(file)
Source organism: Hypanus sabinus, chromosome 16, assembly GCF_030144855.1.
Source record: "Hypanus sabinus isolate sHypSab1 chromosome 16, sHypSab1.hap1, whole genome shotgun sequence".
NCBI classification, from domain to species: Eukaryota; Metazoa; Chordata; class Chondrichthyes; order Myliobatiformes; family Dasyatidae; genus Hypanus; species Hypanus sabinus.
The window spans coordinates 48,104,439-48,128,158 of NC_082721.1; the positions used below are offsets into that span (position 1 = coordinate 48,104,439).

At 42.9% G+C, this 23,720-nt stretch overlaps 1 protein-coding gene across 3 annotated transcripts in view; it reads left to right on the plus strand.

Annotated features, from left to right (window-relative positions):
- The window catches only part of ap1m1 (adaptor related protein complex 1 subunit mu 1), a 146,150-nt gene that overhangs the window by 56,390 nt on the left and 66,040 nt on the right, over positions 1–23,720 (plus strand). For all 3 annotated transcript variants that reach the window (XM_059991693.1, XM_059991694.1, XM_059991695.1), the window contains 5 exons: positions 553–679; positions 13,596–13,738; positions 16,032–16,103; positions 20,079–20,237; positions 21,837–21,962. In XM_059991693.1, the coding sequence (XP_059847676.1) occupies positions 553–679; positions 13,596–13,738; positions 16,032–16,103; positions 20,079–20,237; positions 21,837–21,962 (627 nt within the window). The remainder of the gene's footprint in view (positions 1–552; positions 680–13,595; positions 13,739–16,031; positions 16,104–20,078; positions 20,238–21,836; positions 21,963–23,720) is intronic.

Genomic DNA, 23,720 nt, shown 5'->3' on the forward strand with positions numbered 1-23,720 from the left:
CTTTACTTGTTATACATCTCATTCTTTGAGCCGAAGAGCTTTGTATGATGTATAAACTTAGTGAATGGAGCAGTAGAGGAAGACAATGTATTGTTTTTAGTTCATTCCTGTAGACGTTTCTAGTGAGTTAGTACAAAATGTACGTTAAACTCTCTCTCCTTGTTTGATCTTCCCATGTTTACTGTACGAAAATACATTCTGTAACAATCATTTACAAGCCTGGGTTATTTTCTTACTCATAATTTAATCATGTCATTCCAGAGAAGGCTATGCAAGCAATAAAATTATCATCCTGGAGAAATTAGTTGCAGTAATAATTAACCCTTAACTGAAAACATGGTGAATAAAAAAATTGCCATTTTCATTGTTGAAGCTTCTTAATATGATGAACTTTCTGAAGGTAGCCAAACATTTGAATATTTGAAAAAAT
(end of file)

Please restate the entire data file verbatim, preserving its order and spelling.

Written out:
Source organism: Hypanus sabinus, chromosome 16, assembly GCF_030144855.1.
Source record: "Hypanus sabinus isolate sHypSab1 chromosome 16, sHypSab1.hap1, whole genome shotgun sequence".
NCBI classification, from domain to species: Eukaryota; Metazoa; Chordata; class Chondrichthyes; order Myliobatiformes; family Dasyatidae; genus Hypanus; species Hypanus sabinus.
The window spans coordinates 48,104,439-48,128,158 of NC_082721.1; the positions used below are offsets into that span (position 1 = coordinate 48,104,439).

At 42.9% G+C, this 23,720-nt stretch overlaps 1 protein-coding gene across 3 annotated transcripts in view; it reads left to right on the plus strand.

Annotated features, from left to right (window-relative positions):
- The window catches only part of ap1m1 (adaptor related protein complex 1 subunit mu 1), a 146,150-nt gene that overhangs the window by 56,390 nt on the left and 66,040 nt on the right, over positions 1–23,720 (plus strand). For all 3 annotated transcript variants that reach the window (XM_059991693.1, XM_059991694.1, XM_059991695.1), the window contains 5 exons: positions 553–679; positions 13,596–13,738; positions 16,032–16,103; positions 20,079–20,237; positions 21,837–21,962. In XM_059991693.1, the coding sequence (XP_059847676.1) occupies positions 553–679; positions 13,596–13,738; positions 16,032–16,103; positions 20,079–20,237; positions 21,837–21,962 (627 nt within the window). The remainder of the gene's footprint in view (positions 1–552; positions 680–13,595; positions 13,739–16,031; positions 16,104–20,078; positions 20,238–21,836; positions 21,963–23,720) is intronic.

Genomic DNA, 23,720 nt, shown 5'->3' on the forward strand with positions numbered 1-23,720 from the left:
CTTTACTTGTTATACATCTCATTCTTTGAGCCGAAGAGCTTTGTATGATGTATAAACTTAGTGAATGGAGCAGTAGAGGAAGACAATGTATTGTTTTTAGTTCATTCCTGTAGACGTTTCTAGTGAGTTAGTACAAAATGTACGTTAAACTCTCTCTCCTTGTTTGATCTTCCCATGTTTACTGTACGAAAATACATTCTGTAACAATCATTTACAAGCCTGGGTTATTTTCTTACTCATAATTTAATCATGTCATTCCAGAGAAGGCTATGCAAGCAATAAAATTATCATCCTGGAGAAATTAGTTGCAGTAATAATTAACCCTTAACTGAAAACATGGTGAATAAAAAAATTGCCATTTTCATTGTTGAAGCTTCTTAATATGATGAACTTTCTGAAGGTAGCCAAACATTTGAATATTTGAAAAAAT